Many destinations claim to be the "Wreck Diving Capital of the World," but while diving Turk (Chuuk) islands you should know that it maintains the title of "World's Greatest Wreck Diving Destination".
The 820 square miles of calm water diving Turk (Chuuk) Lagoon serves as a graveyard for 57 known World War II Japanese ships and several airplanes. Nearly 70 years ago, the United States military sunk more than 220,000 tons of vessels in a two-day raid known as Operation Hailstone. Combine the vessels' historic nature and an abundance of marine life, and you've got enough to excite both reef lovers and wreck hounds.
The Fujikawa Maru, a 430-foot freighter ranging in depth from 30 to 110 feet, sits upright in the sand. Her superstructure is covered in soft corals and has many highlights, including a nearly intact Zero fighter plane in one of her forward holds, while her engine room's well-lit, several-story-tall skylight is a must. Just off the engine room, divers can visit "R2- D2" — an air compressor named for its resemblance to the lovable Star Wars robot — in the mechanics' room.
The 370-foot Sankisan Maru, also known as the "Bullet Wreck" for the abundance of rifle ammunition in her forward hold, is in waters between 50 and 80 feet and is cloaked in a rainbow of soft corals. The most impressive display is on her forward masts, which ascend almost all the way to the surface. Medicine bottles, airplane engines and trucks are also some of her more notable artifacts.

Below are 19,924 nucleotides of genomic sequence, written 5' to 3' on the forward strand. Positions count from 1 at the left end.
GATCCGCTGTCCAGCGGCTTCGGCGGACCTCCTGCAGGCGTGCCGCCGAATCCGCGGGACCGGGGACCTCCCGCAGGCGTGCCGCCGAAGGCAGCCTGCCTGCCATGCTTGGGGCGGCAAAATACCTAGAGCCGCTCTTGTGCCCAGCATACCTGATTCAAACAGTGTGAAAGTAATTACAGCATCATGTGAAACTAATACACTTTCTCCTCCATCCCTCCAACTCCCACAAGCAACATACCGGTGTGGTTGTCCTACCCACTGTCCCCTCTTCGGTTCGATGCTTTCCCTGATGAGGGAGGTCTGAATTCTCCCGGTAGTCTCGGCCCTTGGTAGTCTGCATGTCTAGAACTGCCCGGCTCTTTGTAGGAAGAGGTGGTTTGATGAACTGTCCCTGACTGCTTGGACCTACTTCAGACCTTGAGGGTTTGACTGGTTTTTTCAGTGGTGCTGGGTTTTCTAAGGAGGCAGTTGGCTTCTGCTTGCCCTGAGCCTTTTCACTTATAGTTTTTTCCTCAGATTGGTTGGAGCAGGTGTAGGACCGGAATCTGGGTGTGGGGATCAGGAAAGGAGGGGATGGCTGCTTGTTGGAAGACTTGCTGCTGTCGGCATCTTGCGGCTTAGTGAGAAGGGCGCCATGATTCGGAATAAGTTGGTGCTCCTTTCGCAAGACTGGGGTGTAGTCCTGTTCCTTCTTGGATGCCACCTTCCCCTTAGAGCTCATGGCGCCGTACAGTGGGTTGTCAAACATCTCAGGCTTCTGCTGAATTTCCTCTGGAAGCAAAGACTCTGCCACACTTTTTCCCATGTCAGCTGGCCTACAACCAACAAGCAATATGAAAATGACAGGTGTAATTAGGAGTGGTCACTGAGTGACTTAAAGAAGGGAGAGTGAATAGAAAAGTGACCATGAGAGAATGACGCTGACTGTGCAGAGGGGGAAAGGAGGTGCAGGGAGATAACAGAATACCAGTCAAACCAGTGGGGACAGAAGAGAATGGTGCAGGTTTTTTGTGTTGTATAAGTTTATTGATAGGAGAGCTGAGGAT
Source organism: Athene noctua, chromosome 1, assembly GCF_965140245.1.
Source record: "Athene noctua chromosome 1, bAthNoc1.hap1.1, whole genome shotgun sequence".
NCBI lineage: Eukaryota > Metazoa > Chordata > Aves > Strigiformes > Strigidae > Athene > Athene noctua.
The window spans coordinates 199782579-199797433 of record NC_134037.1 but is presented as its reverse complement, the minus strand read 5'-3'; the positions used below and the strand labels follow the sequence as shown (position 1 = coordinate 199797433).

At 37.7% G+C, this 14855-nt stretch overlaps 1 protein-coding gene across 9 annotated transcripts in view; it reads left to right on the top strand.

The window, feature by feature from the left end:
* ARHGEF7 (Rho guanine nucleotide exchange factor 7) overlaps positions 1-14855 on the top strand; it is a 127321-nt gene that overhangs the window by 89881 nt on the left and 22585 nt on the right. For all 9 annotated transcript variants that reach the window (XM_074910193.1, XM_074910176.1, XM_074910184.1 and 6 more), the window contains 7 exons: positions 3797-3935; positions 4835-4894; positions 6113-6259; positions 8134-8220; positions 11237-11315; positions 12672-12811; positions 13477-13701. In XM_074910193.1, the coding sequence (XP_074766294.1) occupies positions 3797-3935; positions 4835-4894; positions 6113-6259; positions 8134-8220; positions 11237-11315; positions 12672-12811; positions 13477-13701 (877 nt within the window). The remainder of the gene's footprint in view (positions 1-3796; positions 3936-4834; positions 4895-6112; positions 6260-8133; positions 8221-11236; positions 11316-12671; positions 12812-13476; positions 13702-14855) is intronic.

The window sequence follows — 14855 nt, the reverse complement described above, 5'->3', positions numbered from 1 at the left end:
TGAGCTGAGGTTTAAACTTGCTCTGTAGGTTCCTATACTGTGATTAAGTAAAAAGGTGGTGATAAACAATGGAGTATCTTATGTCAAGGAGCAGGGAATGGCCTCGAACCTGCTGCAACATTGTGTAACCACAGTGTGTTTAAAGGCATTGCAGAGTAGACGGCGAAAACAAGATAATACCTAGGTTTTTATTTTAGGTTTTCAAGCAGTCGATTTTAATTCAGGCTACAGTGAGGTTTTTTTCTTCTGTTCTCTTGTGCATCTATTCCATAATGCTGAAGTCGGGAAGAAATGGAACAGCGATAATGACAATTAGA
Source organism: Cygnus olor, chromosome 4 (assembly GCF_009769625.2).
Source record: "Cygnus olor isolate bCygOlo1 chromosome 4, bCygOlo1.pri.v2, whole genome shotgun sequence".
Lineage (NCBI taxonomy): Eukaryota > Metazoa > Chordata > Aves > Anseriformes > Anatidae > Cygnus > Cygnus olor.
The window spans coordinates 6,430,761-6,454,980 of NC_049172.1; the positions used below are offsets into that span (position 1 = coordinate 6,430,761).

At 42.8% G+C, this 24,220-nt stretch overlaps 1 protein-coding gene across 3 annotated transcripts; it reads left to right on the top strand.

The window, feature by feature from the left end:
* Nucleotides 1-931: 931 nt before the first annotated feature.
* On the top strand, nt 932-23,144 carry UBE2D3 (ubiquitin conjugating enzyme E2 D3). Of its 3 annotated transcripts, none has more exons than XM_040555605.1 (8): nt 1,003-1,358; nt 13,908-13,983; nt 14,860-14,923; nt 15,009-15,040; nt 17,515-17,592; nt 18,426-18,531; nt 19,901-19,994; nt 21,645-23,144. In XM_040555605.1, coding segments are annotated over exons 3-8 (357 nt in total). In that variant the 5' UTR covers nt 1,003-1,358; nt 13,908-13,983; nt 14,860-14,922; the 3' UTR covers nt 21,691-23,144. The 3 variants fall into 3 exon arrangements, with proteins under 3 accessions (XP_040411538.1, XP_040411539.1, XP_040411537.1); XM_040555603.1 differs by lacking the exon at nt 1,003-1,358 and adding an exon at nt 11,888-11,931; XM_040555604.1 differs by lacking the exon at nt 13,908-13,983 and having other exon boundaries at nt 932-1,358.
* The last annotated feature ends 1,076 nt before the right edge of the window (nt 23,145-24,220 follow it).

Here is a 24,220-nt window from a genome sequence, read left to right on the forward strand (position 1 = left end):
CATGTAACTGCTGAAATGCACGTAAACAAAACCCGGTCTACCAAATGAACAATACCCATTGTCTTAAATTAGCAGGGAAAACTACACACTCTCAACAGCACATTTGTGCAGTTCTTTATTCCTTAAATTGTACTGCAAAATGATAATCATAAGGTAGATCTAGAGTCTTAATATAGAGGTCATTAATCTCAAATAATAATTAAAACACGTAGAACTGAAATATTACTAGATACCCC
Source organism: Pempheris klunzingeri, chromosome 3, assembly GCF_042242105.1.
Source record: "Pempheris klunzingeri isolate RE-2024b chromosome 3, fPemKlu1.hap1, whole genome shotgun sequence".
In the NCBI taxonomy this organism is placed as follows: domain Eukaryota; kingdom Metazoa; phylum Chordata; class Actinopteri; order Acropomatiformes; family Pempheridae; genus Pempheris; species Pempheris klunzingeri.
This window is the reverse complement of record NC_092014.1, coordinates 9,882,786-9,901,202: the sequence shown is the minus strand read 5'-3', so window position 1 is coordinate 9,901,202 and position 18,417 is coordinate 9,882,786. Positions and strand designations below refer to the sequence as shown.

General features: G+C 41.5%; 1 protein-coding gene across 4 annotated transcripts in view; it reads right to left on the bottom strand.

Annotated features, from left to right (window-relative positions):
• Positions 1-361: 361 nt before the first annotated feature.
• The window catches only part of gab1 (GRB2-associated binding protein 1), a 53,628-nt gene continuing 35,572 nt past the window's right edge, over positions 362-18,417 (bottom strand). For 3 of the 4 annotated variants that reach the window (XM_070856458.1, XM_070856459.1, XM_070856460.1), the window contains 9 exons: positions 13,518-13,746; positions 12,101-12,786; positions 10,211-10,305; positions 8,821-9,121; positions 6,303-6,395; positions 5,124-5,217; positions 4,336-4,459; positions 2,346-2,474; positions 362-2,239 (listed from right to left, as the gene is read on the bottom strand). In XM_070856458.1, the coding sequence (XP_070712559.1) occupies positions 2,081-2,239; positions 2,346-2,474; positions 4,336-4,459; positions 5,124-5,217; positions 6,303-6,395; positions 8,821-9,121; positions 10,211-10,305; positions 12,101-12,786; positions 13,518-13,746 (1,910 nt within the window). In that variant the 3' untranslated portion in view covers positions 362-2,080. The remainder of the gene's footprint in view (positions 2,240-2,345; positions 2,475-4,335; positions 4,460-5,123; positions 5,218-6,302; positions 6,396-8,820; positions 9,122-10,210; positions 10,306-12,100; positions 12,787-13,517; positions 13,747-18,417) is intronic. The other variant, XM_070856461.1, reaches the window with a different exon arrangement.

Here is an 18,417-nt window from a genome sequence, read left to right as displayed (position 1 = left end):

If you're looking for a gigantic wreck to explore, try the 460-foot Rio de Janeiro Marti, whose depth ranges from 40 to 110 feet. this former passenger- liner turned wartime freighter rests on her side and has several highlights, including her enormous propellers and "wall of beer" in the stern hold, where a multitude of beer cases once stored on the floor now form a precariously balanced vertical wall of glass bottles.
The Nippo Maru is about 100 feet shorter than the Rio and is well preserved. Explore the intact superstructure, which includes her wheelhouse, and don't miss the field artillery strewn about her stern deck, with the barrels of her big guns still pointing skyward (wreck diving). For those using trimix and double tanks or rebreathers, visit the 385-foot San Francisco Maru, whose 160-foot depth rewards guests with several intact battle tanks, a truck and a cargo of bombs, torpedoes, airplane engines and more.
Unlike other wreck diving destinations, while diving Turk (Chuuk) most vessels are beyond recreational limits, so you'll need to complete deep-diving and technical-diving courses. PADI recommends its Tec Diver Level One and Tec Deep Diver courses through its affiliate, DSAT (Diving Science and Technology). SSI (Scuba Schools International) offers a course through its technical branch, SSI Tech XR, called Technical Foundations and then Decompression Procedures. Both agencies' courses train ff divers to make dives in excess of 165 feet. S Doubles, mixed gas and rebreather support are all readily available while diving Turk (Chuuk).
1. Engine Room. This four-story space is easy to reach, and has many openings and plenty of natural light illuminating its beautiful network of catwalks and stairways. It feels more like an atrium.
2. "R2-D2." In the mechanics' room off the engine room, there's an air compressor, which resembles the Star Wars robot. Besides R2-D2, the mechanics' room also has an assortment of tools and toolboxes.
3. Forward Hold No. 2. A must-see collection of Japanese Zero fighters and other plane parts can be found here.
4. Pilot house. There's a veritable garden of brightly colored soft corals sure to dazzle the eye.
5. Bow Gun. The garden of corals growing here makes you forget you're diving a wreck. The ominous weapon sits silent in the center of the deck, surrounded by schools of fish.